You Me At Six frontman Josh Franceschi believes the UK government hasn’t supported the music industry amid the global coronavirus pandemic.
Speaking during an exclusive Daily Star Facebook Live today, the 30-year-old singer songwriter opened up about the band’s new album Suckapunch, as well as life during lockdown.
Josh admitted that he misses performing live for fans and believes the industry has been left “in a hot mess”.
“Our government have completely let down the music industry as far as I can see,” he said.
“I would ask the people supposedly running this country to do their jobs a bit better.”
Referring to how travel and touring across Europe will be affected due to Brexit, Josh continued: “It’s left us in no man’s land as musicians. The freedom of movement has been vasty affected, that’s for sure. It’s game over.”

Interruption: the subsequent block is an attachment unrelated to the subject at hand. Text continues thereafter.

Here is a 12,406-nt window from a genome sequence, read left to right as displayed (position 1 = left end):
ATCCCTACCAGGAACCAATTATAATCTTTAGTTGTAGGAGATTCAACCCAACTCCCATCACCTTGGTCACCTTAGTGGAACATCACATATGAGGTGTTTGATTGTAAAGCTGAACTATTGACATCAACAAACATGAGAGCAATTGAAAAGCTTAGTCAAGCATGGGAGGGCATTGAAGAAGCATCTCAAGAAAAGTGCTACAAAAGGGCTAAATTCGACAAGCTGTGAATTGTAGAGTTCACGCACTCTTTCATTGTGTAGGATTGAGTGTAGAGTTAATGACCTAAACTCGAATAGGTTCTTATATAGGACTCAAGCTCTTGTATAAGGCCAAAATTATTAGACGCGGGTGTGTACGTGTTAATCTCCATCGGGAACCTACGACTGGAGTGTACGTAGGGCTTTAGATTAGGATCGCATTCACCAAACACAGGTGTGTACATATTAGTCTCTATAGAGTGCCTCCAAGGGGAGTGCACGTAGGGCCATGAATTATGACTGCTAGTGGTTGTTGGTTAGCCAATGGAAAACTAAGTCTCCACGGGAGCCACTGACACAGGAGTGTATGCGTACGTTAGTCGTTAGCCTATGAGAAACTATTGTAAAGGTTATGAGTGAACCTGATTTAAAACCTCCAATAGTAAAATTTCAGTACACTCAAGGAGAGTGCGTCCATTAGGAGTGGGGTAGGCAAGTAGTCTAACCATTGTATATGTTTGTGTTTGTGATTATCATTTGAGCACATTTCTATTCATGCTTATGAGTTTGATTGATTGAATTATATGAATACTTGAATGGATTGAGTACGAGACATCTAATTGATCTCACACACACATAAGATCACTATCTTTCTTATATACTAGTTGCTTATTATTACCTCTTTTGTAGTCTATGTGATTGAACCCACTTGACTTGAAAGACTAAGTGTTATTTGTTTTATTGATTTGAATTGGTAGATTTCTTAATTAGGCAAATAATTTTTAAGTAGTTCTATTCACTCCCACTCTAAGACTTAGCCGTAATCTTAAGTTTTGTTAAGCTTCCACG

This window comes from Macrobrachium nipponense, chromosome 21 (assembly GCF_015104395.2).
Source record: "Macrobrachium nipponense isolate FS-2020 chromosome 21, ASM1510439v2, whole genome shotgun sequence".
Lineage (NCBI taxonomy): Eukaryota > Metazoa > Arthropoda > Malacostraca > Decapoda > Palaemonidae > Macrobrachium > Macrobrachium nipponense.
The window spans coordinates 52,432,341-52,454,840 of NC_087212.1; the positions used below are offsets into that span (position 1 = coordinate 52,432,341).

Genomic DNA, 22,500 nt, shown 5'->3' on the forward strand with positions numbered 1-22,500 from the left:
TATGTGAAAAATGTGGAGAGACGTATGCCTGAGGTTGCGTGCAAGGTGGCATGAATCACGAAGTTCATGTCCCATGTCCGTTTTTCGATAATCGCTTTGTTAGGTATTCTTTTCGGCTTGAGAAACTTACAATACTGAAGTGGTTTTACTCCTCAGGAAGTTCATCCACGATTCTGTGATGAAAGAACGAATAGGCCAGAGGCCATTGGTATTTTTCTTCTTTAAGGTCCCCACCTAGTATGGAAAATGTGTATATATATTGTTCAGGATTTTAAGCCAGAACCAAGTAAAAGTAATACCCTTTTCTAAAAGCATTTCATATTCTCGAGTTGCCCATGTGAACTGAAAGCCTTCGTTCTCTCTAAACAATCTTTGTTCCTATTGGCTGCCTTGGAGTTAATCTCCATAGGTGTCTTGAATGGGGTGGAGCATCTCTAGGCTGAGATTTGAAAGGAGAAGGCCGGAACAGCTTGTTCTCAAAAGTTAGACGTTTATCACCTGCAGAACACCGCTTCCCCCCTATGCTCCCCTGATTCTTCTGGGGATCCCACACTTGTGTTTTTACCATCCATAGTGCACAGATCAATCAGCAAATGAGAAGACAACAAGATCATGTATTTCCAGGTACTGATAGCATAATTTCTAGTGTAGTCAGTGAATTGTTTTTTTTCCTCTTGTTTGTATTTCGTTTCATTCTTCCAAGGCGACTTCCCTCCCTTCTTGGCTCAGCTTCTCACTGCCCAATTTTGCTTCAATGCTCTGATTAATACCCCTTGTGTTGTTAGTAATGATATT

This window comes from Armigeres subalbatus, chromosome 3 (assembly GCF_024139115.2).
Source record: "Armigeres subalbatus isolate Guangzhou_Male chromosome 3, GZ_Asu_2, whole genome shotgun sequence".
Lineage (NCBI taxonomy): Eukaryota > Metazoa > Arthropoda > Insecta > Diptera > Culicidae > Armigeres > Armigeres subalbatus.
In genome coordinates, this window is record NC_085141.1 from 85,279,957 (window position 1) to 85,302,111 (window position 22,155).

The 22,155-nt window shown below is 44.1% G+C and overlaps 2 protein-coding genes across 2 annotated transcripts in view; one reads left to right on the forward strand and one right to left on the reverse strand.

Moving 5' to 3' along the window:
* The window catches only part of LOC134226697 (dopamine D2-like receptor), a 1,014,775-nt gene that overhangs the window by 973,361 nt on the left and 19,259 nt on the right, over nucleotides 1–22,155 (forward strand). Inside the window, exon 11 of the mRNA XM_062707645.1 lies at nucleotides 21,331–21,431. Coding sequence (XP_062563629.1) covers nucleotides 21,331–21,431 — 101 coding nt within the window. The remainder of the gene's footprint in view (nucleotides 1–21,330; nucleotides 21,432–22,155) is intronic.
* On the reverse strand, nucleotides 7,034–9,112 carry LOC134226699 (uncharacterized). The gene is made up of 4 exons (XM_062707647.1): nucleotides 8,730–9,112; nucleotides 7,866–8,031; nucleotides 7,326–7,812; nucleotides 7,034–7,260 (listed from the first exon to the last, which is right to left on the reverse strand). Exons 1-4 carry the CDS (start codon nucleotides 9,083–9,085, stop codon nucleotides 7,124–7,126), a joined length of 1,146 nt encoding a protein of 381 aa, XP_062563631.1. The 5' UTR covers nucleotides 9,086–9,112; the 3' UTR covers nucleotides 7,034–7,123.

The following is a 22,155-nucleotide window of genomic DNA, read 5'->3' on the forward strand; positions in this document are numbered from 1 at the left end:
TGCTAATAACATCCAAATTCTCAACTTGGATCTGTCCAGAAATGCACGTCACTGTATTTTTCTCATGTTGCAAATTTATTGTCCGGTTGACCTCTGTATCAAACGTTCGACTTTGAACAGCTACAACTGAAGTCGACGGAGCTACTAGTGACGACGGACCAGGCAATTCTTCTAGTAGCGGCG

Speaking about the effect the pandemic has had on You Me At Six, Josh admitted: “We’ve essentially not made money for 18 months, because our last gig was in 2019.
“Yeah we get royalties and our records stream well, but I’m gutted for younger bands who were just about to have their first big London gig.”
Sadly, You Me At Six will not be able to promote their new album in the usual way – but Josh said they will be interacting with fans via social media.
“It’s the closest thing we’ll have to any sort of connection with our fans,” he explained. “We have plans but they’re all on ice.”
Speaking about Suckapunch, he added: “We wanted to make an album that moved people, not just emotionally, but physically as well.
“It’s definitely a record with a lot of energy and it’s the record that I recognise as being the most important.
“It has so many shades of our band, but the one common denominator is that it’s laced in energy and angst. I think it’s come out in a really good way.
“When you’re making an album, it really is just whatever emotions have been bottling up collectively and that’s really how those emotions take life – through the record.”
Suckapunch was made in Thailand after a tumultuous year for the majority of the band, and the album’s themes are rooted in reflection and redemption.
The band have used hardships as a catalyst for empowerment, creativity and progression.